Lou Henry Hoover

Born: 29 Mar 1874, Waterloo, IA
Died: 7 Jan 1944, New York, NY

First Lady

Common Ancestor:
Thomas Kimberly
10th Gr Grandfather
of Merle G Ladd
6th Gr Grandfather
of Lou Henry
Mary Kimberly Abraham Kimberly
Mary Hayes Abraham Kimberly
John Bouton Fitch Kimberly
Eunice Bouton Wolaston Kimberly
John Fancher Abigail Kimberly
Squire Fancher Phineas Weed
Ira Fancher Florence Ida Weed
Lucilla Fancher Lou Henry
Douglas C Ladd  
Irving L Ladd  
Allen D Ladd  
Merle G Ladd  
Relationship to Merle G Ladd:
7th Cousin, 4 Times Removed
Lou Henry was born in Waterloo, Iowa. She grew up in Iowa until she was 10 years old, when her father, Charles D. Henry, decided that the climate of southern California would favor the health of his wife, Florence. The family moved to Whittier, California.

Charles Henry took his daughter on camping trips in the hills—her greatest pleasures in her early teens. Lou became a fine horsewoman; she hunted, and preserved specimens with the skill of a taxidermist; she developed an enthusiasm for rocks, minerals, and mining. After studying at two normal schools in California, first at the Los Angeles Normal School (now University of California, Los Angeles), then transferring to and graduating with a teaching certificate from the San Jose Normal School (now San Josť State University), she entered Stanford in 1894 and completed her course (becoming the first woman in Stanford's geology department) before marrying Herbert Hoover. They were married in a civil ceremony at her parents home in Monterey on February 10, 1899.

The newlyweds left at once for China, where he won quick recognition as a mining engineer. His career took them about the globe—Ceylon, Burma, Siberia, Australia, Egypt, Japan, and Europe—while her talent for homemaking eased their time in a dozen foreign lands. The Hoovers had two sons, Herbert Charles (August 4, 1903 - July 9, 1969) and Allan Henry (July 17, 1907 - November 8, 1993).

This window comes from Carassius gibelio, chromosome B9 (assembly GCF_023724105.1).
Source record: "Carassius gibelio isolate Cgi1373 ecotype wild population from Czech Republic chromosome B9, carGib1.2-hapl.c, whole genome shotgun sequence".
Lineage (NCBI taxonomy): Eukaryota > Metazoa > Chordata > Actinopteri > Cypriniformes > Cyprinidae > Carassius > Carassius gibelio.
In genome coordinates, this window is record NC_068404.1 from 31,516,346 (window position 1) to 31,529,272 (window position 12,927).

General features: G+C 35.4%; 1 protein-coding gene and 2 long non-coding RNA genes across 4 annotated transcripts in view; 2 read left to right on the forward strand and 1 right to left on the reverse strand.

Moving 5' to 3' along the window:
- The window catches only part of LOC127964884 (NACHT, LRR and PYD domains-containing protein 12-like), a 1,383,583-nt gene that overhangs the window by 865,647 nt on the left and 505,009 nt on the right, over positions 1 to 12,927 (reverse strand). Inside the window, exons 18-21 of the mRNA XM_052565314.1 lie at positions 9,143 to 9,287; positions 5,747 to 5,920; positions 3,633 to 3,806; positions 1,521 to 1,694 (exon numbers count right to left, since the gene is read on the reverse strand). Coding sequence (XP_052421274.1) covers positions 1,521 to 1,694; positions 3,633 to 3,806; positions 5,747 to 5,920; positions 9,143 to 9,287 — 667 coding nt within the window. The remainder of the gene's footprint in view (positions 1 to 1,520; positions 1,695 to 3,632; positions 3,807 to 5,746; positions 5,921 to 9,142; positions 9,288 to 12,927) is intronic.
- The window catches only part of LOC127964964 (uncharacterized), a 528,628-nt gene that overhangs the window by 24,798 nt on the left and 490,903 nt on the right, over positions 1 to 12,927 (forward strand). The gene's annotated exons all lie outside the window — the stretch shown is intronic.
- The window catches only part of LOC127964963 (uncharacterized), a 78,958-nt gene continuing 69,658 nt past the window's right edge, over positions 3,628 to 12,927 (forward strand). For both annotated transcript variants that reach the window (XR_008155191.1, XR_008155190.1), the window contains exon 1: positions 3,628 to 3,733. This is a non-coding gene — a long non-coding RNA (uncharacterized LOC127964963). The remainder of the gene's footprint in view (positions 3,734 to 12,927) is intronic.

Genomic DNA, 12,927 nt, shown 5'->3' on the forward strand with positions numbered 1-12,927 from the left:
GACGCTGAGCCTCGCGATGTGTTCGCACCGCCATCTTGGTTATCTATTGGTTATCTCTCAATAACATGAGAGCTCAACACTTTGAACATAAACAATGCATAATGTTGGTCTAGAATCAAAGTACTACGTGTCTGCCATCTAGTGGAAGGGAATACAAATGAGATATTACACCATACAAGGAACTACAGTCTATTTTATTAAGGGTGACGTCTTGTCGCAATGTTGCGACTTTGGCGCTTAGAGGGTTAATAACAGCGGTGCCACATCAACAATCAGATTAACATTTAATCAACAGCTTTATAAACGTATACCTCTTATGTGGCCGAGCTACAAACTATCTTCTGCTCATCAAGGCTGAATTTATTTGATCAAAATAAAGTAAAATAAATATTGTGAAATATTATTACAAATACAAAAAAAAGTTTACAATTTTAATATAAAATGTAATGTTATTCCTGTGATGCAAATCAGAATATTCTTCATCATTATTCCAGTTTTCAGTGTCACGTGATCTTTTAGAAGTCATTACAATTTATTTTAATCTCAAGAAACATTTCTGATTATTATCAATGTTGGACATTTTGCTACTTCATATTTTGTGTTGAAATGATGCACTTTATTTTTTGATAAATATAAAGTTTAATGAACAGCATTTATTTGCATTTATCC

During World War I, while Hoover earned world fame administering emergency relief programs, she was often with him but spent some time with the boys in California. In 1919 she saw construction begin for a long-planned home in Palo Alto, California, which she had helped design. In 1921, however, Hoover's appointment as United States Secretary of Commerce took the family to Washington. There she spent eight years busy with the social duties of a Cabinet wife and an active participation in the Girl Scout movement, including service as its president.

The Hoovers moved into the White House in 1929, and the First Lady of the United States welcomed visitors with poise and dignity throughout the administration. However, when the first day of 1933 dawned, Mr. and Mrs. Hoover were away on holiday. Their absence ended the New Year's Day tradition of the public being greeted personally by the President at a reception in the White House.

Mrs. Hoover paid with her own money the cost of reproducing furniture owned by James Monroe for a period sitting room in the White House. She also restored Abraham Lincoln's study for her husband's use. She dressed handsomely; she "never fitted more perfectly into the White House picture than in her formal evening gown" remarked one secretary.

In 1933 they retired to Palo Alto, but maintained an apartment in New York. Mr. Hoover learned the full lavishness of his wife's charities only after her death there on January 7, 1944, at 69 (almost 3 months before her 70th birthday); she had helped the education, he said, "of a multitude of boys and girls." In retrospect he stated her ideal for the position she had held: "a symbol of everything wholesome in American life."